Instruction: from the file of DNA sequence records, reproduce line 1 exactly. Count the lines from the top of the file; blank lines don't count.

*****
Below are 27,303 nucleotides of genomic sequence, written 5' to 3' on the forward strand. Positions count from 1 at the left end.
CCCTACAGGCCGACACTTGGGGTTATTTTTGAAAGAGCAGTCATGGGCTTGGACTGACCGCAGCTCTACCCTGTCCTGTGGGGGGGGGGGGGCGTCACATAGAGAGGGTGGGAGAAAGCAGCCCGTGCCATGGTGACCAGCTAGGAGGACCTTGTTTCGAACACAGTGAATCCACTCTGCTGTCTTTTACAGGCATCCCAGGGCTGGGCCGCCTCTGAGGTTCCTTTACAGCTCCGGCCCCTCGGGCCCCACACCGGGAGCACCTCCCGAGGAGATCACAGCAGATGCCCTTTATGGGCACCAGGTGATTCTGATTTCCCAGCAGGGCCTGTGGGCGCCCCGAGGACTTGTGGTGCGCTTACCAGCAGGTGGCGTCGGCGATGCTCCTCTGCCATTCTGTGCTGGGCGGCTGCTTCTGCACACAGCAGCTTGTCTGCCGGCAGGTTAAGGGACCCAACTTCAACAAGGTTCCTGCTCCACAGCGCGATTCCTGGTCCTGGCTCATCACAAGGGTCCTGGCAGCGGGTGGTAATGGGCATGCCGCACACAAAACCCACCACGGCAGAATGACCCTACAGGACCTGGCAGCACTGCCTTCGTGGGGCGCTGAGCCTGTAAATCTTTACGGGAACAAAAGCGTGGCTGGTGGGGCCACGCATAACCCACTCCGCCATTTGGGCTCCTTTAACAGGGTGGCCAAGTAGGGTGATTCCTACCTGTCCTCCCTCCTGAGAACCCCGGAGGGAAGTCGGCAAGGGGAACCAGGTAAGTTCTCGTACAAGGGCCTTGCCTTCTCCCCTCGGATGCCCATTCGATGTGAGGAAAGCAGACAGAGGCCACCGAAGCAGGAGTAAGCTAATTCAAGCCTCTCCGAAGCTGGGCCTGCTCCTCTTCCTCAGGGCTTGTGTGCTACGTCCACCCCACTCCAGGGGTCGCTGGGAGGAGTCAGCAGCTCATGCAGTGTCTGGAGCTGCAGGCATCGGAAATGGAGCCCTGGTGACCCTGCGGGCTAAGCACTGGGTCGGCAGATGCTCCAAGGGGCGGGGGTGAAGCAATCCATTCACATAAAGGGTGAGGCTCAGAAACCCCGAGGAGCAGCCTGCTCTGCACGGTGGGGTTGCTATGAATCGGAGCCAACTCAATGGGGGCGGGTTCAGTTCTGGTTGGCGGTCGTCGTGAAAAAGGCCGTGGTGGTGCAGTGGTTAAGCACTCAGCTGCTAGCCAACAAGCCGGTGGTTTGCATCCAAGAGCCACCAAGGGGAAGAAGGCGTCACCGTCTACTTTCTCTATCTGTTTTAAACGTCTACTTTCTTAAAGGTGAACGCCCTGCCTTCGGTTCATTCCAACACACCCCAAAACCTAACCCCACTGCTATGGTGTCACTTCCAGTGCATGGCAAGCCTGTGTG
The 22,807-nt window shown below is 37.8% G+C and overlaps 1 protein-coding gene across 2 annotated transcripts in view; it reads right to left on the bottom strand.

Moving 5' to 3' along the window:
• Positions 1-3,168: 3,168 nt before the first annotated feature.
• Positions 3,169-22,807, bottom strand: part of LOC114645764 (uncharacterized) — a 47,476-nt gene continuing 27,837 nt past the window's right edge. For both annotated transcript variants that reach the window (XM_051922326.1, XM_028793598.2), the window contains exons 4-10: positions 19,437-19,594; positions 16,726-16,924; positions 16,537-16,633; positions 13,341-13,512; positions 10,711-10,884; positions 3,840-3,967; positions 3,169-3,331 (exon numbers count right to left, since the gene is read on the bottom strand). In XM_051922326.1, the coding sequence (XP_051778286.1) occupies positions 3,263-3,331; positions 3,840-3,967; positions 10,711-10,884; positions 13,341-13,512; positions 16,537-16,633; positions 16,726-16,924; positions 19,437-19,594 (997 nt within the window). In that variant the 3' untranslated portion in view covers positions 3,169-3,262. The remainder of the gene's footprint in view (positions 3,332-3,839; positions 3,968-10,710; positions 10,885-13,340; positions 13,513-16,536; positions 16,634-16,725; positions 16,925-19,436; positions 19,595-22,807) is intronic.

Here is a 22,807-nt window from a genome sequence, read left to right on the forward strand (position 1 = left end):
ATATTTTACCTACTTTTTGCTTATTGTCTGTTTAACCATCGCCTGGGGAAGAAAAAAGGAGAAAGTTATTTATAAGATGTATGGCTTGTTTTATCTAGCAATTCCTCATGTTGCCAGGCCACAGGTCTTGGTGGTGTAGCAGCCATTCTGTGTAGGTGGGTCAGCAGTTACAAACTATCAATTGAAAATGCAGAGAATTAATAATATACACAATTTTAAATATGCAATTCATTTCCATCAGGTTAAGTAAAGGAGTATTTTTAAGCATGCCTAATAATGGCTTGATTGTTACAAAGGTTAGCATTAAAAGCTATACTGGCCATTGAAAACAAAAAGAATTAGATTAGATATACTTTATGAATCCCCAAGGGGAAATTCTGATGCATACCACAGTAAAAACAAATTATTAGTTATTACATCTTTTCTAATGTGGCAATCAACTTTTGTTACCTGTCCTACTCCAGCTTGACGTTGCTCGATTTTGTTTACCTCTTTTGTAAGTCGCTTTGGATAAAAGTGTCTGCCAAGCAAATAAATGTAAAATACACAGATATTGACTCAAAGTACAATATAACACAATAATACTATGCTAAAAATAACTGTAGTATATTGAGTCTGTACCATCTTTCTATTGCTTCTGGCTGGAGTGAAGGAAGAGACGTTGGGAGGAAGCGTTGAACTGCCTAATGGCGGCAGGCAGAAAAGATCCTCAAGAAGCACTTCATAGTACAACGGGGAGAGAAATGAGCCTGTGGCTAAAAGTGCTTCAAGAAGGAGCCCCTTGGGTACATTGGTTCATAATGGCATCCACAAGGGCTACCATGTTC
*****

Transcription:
Below are 27,303 nucleotides of genomic sequence, written 5' to 3' on the forward strand. Positions count from 1 at the left end.